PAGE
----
Why all the people of God must take some responsibility for clericalism

Clergy who share and reinforce people’s denial by insisting families are automatically love-filled places are setting up obstacles to God’s healing.

Pope Francis leads an audience with young people participating in a summer camp program sponsored by Alpha International, at the Vatican Aug. 5, 2022.

by Hatty Calbus

When in August 2018 the Pope wrote a “Letter to the People of God” that appeared to widen responsibility for abuse to the whole Church, there was outrage.

Pope Francis has described paedophile priests as “tools of Satan” and has often said that the cause of the clergy abuse crisis is “clericalism”.

But when in August 2018 he wrote a “Letter to the People of God” that appeared to widen responsibility for the abuse to the whole Church, there was outrage. “With shame and repentance,” he wrote, “we acknowledge as an ecclesial community that … we did not act in a timely manner, realising the magnitude and the gravity of the damage done to so many lives.” The Pope concluded, “I invite the entire holy faithful People of God to a penitential exercise of prayer and fasting”.

And when a few weeks later the Archbishop of Strasbourg, Luc Ravel, echoed the Pope, he met similar indignation. But in his pastoral letter, Ravel identified an inconvenient truth about clericalism that is too often overlooked: “Authority is a game of two players: the one who exploits it and the one who lets that happen. Clericalism would never have borne the fruits of death if it had not been accepted, consented to, or even promoted by Christian communities.”

In other words, those priests who lord it over the laity are enabled by an attitude of: “Yes, Father, No, Father, three bags full, Father.” Ravel went on to say: “The relationship between priests and communities must evolve into an appropriate attitude that does not deny the authority of the priest but does not sanctify it in a form of idolatry.”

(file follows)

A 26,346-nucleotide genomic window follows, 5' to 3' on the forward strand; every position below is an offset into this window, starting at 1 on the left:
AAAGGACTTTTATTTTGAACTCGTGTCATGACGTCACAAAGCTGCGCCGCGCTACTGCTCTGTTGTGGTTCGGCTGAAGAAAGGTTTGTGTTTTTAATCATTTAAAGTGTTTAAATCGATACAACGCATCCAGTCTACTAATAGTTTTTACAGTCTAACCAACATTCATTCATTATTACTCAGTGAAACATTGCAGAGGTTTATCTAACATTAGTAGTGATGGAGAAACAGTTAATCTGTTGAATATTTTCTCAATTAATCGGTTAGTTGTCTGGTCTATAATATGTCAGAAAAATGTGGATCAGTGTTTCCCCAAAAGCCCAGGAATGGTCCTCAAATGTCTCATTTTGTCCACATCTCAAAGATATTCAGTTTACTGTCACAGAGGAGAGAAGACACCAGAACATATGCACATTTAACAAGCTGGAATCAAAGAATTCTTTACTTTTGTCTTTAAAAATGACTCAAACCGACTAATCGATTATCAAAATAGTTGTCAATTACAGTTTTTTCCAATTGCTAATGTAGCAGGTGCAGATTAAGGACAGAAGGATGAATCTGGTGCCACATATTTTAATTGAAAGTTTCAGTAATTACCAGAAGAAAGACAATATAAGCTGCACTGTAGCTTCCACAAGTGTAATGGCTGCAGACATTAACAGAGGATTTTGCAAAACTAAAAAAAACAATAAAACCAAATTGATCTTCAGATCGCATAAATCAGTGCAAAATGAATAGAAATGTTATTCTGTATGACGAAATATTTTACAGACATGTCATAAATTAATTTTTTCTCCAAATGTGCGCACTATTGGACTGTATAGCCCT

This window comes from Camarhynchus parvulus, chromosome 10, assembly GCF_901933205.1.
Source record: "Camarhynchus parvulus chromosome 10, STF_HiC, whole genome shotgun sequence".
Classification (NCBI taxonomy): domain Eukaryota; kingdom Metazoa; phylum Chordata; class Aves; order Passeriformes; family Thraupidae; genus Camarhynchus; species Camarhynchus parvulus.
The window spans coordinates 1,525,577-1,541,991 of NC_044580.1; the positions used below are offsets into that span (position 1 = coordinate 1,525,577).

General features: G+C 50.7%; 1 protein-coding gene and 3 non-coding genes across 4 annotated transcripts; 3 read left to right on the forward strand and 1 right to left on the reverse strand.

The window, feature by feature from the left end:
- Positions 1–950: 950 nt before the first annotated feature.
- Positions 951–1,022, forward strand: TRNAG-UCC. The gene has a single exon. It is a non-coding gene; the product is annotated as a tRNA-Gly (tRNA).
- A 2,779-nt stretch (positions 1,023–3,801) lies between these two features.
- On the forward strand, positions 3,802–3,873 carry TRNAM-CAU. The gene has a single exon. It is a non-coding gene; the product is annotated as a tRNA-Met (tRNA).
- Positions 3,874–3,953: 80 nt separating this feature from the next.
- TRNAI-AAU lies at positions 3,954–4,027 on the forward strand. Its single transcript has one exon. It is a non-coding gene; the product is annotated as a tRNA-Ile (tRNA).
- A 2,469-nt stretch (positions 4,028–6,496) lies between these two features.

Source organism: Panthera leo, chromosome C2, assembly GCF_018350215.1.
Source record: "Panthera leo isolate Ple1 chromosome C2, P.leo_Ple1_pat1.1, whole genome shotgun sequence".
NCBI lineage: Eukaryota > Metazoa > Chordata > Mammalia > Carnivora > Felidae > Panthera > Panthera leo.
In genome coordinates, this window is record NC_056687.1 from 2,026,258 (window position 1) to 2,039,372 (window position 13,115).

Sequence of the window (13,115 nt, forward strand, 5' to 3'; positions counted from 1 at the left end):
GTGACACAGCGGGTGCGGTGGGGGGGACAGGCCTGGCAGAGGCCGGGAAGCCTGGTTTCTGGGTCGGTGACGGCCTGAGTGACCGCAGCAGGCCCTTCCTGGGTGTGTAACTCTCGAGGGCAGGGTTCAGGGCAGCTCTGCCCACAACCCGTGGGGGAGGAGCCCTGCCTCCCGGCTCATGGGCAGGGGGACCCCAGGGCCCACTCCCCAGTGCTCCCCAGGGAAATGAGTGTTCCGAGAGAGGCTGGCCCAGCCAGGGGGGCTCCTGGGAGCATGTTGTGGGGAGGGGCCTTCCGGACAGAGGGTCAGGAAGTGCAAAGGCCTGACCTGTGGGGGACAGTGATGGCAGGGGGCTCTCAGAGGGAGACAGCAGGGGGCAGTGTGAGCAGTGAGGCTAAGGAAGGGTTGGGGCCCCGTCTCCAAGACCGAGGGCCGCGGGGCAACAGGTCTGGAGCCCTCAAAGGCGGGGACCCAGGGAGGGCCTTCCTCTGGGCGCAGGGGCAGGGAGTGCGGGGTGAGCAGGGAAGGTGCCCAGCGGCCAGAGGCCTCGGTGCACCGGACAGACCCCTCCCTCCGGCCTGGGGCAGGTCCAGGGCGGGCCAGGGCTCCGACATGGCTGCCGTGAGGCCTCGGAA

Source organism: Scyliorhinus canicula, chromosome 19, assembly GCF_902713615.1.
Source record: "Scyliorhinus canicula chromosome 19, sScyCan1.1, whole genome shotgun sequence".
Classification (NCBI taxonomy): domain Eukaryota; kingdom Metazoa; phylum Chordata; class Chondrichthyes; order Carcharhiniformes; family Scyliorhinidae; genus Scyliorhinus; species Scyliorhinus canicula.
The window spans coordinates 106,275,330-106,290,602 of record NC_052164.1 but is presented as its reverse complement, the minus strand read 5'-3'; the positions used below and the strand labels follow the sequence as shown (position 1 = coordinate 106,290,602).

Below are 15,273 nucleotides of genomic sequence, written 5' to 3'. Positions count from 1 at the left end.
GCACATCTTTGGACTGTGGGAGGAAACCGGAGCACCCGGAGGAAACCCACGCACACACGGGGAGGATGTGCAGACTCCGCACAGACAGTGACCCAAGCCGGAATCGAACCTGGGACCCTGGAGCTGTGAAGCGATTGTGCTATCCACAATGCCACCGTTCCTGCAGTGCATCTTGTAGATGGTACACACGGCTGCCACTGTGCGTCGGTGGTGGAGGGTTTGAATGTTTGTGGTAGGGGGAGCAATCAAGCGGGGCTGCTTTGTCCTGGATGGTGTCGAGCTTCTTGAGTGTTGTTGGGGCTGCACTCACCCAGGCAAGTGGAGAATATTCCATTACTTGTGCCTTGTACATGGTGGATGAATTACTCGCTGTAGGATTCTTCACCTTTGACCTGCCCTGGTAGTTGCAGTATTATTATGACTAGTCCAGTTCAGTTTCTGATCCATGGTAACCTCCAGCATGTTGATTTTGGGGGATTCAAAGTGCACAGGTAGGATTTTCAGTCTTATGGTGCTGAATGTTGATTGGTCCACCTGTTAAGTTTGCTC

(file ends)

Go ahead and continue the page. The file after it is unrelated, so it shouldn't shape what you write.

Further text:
How many of us who still go to Mass have kept, along with our Catholic faith, something of an idolatrous attitude to the clergy? How many of us hand our spiritual lives over to a parish priest with as little thought as if we were children needing to rely on their parents for everything?

Clericalism is a distortion of true priesthood – and it is an abuse of authority found in every institution, not just in the Catholic Church. It is certainly a major factor in the misuse of power that is at the root of the sexual abuse of children by priests.

But all the people of God – bishops, clergy and lay people – have to take some responsibility for clericalism in the Church. Even though it is well-established that the great majority of cases of sexual abuse take place within families, and even after all that’s now known about the incidence of child sexual abuse in every organisation and institution where adults are in positions of power over children, it’s still often said that abuse is mostly carried out by celibate Catholic priests.

If celibate priests are kept as the focus, abuse can be kept at a convenient remove.

Unfortunately, it isn’t at a remove. The abuse prevention organisation Stop It Now! points out: “Some [paedophiles], but not all, have been abused themselves; others come from violent or unhappy family backgrounds.” Priests aren’t a separate species of church-creature: they have families.

Of course, a child who is abused doesn’t automatically become an abuser as an adult. But paedophile priests have often come from dysfunctional families where they have been abused physically and very often sexually. Although it’s taken time for the truth to come out, clergy abuse has proved hard to keep secret. If those men had married, then abused their own children, in most cases it would still be hidden.